Public Housing Authorities Find Power in Solar

Municipal owners are taking advantage of this viable source of sustainability, jobs, savings and revenue.

Left to right: Ben Foster, Ellen Sargent, Dennis Gonzalez Ramos, Bomee Jung

Despite funding and logistical challenges, public housing authorities are pursuing solar power to save money, create resiliency and meet broader environmental and social goals.

At the Greenbuild conference in Chicago, representatives from three large U.S. housing authorities—Chicago, New York and Puerto Rico, which, together represent 32 percent of the country’s public housing stock—spoke on a panel titled: “Commitment to Construction: Solar Power on Public Housing.” The panel was moderated by Ben Foster of ICF, a consultant to public housing authorities that want to incorporate solar power.

Foster stressed to the audience that across the country public housing authorities, faced with huge electric bills and shrinking budgets for capital improvements, are committing to big and small solar projects. Thus, there are many opportunities for service providers, regardless of how they participate in the market, to help municipal owners adopt solar solutions.

The Chicago Housing Authority (CHA) is installing solar panels on two large communities: Altgeld Gardens and Dearborn Homes, where the city demolished 400 of the 1,900 units to make way for solar equipment. In addition to saving money, the solar projects will create jobs for the residents of these communities. A catalyst for the solar initiative was the Illinois’ Future Energy Jobs Act that mandates that 400 MW of community solar be built by 2030.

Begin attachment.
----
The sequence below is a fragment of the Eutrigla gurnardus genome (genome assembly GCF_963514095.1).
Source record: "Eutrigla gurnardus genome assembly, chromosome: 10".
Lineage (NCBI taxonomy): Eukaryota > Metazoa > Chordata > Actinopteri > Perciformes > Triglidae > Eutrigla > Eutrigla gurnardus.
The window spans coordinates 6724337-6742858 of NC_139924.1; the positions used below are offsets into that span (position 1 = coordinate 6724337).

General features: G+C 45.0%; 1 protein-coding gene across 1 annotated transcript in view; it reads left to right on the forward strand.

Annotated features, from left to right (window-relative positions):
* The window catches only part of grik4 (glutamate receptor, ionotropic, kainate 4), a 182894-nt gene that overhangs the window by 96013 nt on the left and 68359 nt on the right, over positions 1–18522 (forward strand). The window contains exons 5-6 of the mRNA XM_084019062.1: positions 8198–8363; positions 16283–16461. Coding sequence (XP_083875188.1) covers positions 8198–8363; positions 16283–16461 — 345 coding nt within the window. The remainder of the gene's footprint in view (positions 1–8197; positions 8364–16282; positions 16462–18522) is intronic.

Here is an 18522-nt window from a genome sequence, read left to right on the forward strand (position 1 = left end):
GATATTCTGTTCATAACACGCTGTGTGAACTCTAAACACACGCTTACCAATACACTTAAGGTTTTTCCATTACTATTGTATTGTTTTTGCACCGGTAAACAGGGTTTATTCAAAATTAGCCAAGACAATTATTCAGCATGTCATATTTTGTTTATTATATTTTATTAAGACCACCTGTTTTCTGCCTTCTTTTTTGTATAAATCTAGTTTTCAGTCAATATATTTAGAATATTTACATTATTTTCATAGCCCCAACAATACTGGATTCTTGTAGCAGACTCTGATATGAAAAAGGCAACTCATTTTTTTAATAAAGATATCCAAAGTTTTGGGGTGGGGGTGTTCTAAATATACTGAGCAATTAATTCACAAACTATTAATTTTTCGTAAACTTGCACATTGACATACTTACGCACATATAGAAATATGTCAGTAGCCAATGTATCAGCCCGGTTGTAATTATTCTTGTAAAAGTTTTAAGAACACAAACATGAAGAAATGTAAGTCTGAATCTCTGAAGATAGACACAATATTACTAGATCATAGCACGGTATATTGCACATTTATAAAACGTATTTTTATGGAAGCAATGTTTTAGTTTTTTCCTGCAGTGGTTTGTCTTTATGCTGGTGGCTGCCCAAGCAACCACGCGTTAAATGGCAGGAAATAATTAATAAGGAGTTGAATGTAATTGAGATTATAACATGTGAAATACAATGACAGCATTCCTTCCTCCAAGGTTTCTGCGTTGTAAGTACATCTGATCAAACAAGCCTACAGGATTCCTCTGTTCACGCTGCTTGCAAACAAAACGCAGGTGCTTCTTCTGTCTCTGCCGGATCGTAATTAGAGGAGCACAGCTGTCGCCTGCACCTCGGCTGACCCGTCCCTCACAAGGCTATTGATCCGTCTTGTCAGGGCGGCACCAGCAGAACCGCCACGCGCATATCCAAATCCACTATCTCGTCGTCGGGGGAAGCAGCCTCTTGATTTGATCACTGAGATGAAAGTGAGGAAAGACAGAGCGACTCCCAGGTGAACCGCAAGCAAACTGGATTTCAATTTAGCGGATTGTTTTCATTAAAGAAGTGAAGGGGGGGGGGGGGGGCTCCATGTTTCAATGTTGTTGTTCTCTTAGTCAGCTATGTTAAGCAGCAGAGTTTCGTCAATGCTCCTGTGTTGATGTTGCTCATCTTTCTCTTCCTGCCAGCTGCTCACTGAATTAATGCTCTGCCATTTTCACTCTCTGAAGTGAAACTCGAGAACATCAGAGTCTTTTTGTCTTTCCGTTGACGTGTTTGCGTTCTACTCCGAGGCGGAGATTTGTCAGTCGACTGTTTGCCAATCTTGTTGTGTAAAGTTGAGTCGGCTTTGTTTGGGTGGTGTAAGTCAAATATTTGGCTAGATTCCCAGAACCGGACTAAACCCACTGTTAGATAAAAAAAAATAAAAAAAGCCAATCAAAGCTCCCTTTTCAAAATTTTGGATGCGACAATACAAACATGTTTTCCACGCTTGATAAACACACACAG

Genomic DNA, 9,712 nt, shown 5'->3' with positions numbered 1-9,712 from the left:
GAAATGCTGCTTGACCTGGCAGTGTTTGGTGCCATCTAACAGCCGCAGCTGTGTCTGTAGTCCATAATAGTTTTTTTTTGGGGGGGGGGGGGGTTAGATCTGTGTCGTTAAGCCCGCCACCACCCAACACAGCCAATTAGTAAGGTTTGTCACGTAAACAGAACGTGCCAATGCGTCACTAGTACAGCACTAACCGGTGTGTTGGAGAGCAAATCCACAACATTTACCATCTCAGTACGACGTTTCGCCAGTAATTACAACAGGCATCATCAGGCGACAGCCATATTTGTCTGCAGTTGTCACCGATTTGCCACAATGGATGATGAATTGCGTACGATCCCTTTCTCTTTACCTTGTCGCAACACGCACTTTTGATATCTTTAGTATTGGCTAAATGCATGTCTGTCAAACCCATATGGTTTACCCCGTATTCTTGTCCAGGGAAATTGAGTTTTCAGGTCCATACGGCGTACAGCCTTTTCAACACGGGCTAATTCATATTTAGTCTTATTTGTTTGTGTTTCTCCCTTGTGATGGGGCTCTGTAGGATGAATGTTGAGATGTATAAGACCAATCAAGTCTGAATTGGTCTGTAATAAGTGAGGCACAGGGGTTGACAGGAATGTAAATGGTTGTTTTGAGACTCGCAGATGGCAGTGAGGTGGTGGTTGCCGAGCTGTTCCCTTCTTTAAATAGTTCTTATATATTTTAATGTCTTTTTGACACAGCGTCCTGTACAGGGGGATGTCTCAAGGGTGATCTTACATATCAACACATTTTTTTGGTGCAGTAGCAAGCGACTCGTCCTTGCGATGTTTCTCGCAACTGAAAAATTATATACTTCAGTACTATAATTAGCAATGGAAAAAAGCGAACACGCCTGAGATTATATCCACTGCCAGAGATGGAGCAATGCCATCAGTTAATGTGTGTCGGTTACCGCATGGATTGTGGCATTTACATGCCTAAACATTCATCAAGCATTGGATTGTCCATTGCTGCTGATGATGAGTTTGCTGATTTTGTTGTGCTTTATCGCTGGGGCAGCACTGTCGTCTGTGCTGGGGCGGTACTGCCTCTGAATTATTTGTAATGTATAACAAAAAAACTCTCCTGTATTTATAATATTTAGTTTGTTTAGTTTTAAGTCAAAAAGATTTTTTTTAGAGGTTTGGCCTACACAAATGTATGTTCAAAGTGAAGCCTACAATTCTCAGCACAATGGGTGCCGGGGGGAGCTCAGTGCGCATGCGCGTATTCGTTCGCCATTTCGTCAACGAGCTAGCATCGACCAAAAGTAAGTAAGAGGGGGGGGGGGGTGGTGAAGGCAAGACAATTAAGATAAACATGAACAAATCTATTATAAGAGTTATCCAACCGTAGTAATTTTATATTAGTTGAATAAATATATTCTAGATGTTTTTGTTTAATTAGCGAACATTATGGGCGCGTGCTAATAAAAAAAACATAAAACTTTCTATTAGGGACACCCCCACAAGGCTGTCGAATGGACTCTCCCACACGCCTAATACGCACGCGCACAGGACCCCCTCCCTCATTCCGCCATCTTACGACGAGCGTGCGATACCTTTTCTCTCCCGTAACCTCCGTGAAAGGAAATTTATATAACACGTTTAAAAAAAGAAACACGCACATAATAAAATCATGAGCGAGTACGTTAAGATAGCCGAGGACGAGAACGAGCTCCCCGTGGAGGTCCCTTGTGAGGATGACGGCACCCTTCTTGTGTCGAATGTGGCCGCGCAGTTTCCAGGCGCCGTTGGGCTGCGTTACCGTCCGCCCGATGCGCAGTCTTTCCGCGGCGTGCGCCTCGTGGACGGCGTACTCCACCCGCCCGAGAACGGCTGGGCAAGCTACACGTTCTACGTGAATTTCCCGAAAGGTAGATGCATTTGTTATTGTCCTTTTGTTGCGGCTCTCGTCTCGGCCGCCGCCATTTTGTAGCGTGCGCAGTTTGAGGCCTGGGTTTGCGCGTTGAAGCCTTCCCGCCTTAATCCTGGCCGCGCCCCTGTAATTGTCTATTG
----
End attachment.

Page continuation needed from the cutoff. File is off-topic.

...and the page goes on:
With little money in its own budget, CHA will install the solar equipment through a $12 million grant. “When the money is not there, we have to be pretty creative to afford it,” said Ellen Sargent, director of Sustainable Initiatives and Projects at the Chicago Housing Authority.

The New York City Housing Authority (NYCHA) has begun a solar program to reach its goal of 25 MW of solar capacity by 2025. According to Bomee Jung, the goals of the program are to: push the industry to provide career path green jobs for its residents, reduce energy costs for 10,000 of the 400,000 NYCHA households that pay their own electric bills, and to generate revenue for the agency. The solar program is part of NYCHA’s grander NextGeneration Sustainability Agenda.

After one year, the program has signed lease agreements with two large solar providers—through its Commercial Solar Initiative—to develop 6MW of power on roofs and above parking garages across eight of its developments. In addition to creating jobs and saving subscribers money on their electric bills, those agreements will generate $3.5 million in lease payments over the next 20 years. It has also granted license agreements to five teams of small businesses and local non-profits—through its AccessSolar Program—to propose to develop 6 MW of power over 20 developments.

Soaking Up the Sun

Before Hurricanes Maria and Irma left Puerto Rico without power for six months, the island’s public housing authority was exploring solar energy as a way to trim its $11.3 billion annual electric bill. After the hurricanes, it has aggressively gone after solar for resiliency. With funding from FEMA and a Community Development Block Grant from HUD, it recently launched a solar power and oasis pilot program.

One thing Puerto Rico has in its favor is ample sun. “Our solar projects are much more feasible, but the problem is funding,” said Dennis Gonzalez Ramos, deputy secretary, Puerto Rico Department of Housing.

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